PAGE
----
To Kill a Mockingbird

The Finches’ black cook. Atticus has employed her for years, and following the death of his wife, Calpurnia essentially raises Scout and Jem. Scout initially sees Calpurnia as tyrannical and horrible, but as she begins to grow, she comes to understand that Calpurnia truly does love and care for her. Calpurnia is unique in Maycomb, as she’s one of the few black residents who’s literate—she taught Scout to write in cursive and taught her son, Zeebo, to read. She’s fanatical about policing Scout’s manners, which irks Scout to no end since she believes that Calpurnia doesn’t correct Jem nearly as much. When Scout and Jem attend the local black church with Calpurnia and hear her speaking differently to the black parishioners there, they realize that Calpurnia leads something of a double life—she speaks one way at home and speaks very differently when she’s at the Finches’ house. This increases Scout’s respect for Calpurnia, and she becomes even more supportive of Calpurnia when Aunt Alexandra arrives and makes numerous bids for Atticus to fire Calpurnia. Atticus, however, insists that Calpurnia is like family and that he’ll never fire her.

Calpurnia Quotes in To Kill a Mockingbird

The To Kill a Mockingbird quotes below are all either spoken by Calpurnia or refer to Calpurnia. For each quote, you can also see the other characters and themes related to it (each theme is indicated by its own dot and icon, like this one:
Good, Evil, and Human Dignity Theme Icon
). Note: all page numbers and citation info for the quotes below refer to the Warner Books edition of To Kill a Mockingbird published in 1960.
Chapter 3 Quotes

“There's some folks who don't eat like us," she whispered fiercely, "but you ain't called on to contradict 'em at the table when they don't. That boy's yo' comp'ny and if he wants to eat up the table cloth you let him, you hear?”

“He ain't company, Cal, he's just a Cunningham—“

“Hush your mouth! Don't matter who they are, anybody sets foot in this house's yo' comp'ny, and don't you let me catch you remarkin' on their ways like you was so high and mighty!”

Related Characters: Jean Louise Finch (Scout) (speaker), Calpurnia (speaker), Walter Cunningham
Page Number: 27
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Chapter 12 Quotes

Lula stopped, but she said, “You ain't got no business bringin' white chillun here—they got their church, we got our'n. It is our church, ain't it, Miss Cal?”

[...]

When I looked down the pathway again, Lula was gone. In her place was a solid mass of colored people.

One of them stepped from the crowd. It was Zeebo, the garbage collector. “Mister Jem,” he said, “we're mighty glad to have you all here. Don't pay no 'tention to Lula, she's contentious because Reverend Sykes threatened to church her. She's a troublemaker from way back, got fancy ideas an' haughty ways—we're mighty glad to have you all.”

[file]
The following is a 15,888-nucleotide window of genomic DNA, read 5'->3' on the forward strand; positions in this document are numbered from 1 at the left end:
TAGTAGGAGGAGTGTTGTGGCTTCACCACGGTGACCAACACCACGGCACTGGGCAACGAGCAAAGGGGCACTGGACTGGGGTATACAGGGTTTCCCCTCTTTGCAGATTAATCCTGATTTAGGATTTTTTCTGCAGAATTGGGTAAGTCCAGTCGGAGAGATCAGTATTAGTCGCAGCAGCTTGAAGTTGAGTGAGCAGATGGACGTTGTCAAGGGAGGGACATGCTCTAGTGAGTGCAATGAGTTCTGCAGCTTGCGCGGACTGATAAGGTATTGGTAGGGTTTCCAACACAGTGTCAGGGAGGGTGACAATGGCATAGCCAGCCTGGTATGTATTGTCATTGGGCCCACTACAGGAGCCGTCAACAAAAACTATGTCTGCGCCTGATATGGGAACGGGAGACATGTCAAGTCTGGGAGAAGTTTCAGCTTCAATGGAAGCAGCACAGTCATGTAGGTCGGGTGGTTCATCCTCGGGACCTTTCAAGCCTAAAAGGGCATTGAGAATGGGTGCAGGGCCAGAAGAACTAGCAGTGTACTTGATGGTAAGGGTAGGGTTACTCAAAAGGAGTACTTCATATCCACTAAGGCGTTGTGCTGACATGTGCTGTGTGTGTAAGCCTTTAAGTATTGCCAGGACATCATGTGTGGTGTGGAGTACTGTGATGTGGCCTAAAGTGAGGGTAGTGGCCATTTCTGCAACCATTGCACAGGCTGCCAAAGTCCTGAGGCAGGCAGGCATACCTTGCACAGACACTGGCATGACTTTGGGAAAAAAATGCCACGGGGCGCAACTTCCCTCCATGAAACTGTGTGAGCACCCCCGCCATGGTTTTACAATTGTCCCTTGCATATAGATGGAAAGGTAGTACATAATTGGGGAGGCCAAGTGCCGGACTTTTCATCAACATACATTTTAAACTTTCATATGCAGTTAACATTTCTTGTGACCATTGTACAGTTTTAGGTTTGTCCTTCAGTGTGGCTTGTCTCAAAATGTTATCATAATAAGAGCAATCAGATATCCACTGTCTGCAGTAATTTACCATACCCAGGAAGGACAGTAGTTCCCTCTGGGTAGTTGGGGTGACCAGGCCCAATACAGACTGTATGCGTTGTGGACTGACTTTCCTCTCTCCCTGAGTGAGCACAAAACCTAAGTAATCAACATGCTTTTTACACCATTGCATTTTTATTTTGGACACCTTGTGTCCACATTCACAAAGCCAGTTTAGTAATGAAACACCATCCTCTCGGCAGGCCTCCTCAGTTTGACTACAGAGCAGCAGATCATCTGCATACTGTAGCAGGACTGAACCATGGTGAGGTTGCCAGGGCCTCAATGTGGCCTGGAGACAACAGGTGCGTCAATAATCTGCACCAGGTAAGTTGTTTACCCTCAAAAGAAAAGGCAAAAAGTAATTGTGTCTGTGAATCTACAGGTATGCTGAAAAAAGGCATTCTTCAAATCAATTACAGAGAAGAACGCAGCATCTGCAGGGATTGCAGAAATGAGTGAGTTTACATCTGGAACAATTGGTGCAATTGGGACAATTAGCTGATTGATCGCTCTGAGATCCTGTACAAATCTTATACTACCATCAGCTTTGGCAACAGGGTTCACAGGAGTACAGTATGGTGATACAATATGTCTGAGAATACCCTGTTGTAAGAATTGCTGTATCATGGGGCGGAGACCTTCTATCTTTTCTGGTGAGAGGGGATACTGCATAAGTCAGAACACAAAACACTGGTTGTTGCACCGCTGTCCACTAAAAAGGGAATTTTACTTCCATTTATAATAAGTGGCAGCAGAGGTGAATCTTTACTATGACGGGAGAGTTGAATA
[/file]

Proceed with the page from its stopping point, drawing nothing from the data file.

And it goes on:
Page Number: 136
Explanation and Analysis:
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Calpurnia Character Timeline in To Kill a Mockingbird

The timeline below shows where the character Calpurnia appears in To Kill a Mockingbird. The colored dots and icons indicate which themes are associated with that appearance.
Chapter 1
Good, Evil, and Human Dignity Theme Icon
Prejudice Theme Icon
Growing Up Theme Icon
Scout and Jem love Atticus, but their cook, Calpurnia, is a mystery. Since Scout’s mother died when Scout was two, Calpurnia raises Scout and... (full context)
Good, Evil, and Human Dignity Theme Icon
Prejudice Theme Icon
Growing Up Theme Icon
Small Town Southern Life Theme Icon
...that these days, Boo lives chained to his bed. Mr. Radley died soon after and Calpurnia whispered that he was mean, which surprised Jem and Scout—she never speaks ill of white... (full context)
Chapter 2
Growing Up Theme Icon
...in cursive, which she isn’t supposed to learn until the third grade. Scout explains that Calpurnia taught her cursive on rainy days to keep Scout out of her hair. (full context)
Chapter 3
Prejudice Theme Icon
Growing Up Theme Icon
...At the table, Atticus and Walter discuss farming. Walter asks if there’s any syrup and Calpurnia brings him the pitcher. He pours it over his plate until Scout asks what he’s... (full context)
Prejudice Theme Icon
Growing Up Theme Icon
Small Town Southern Life Theme Icon
After lunch, Scout tells Atticus that Calpurnia is horrible and asks him to fire her. Atticus stonily refuses, so Scout concentrates on... (full context)
Growing Up Theme Icon
Small Town Southern Life Theme Icon
...house. She decides to run away and answers Atticus’s questions about school with one-word answers. Calpurnia is oddly kind to Scout and insists she missed Scout and Jem, so Scout decides... (full context)
Chapter 4
Prejudice Theme Icon
...in to get the tire and insults Scout for acting too much like a girl. Calpurnia calls them in for lemonade and as they sit on the porch, Jem announces expansively... (full context)
Good, Evil, and Human Dignity Theme Icon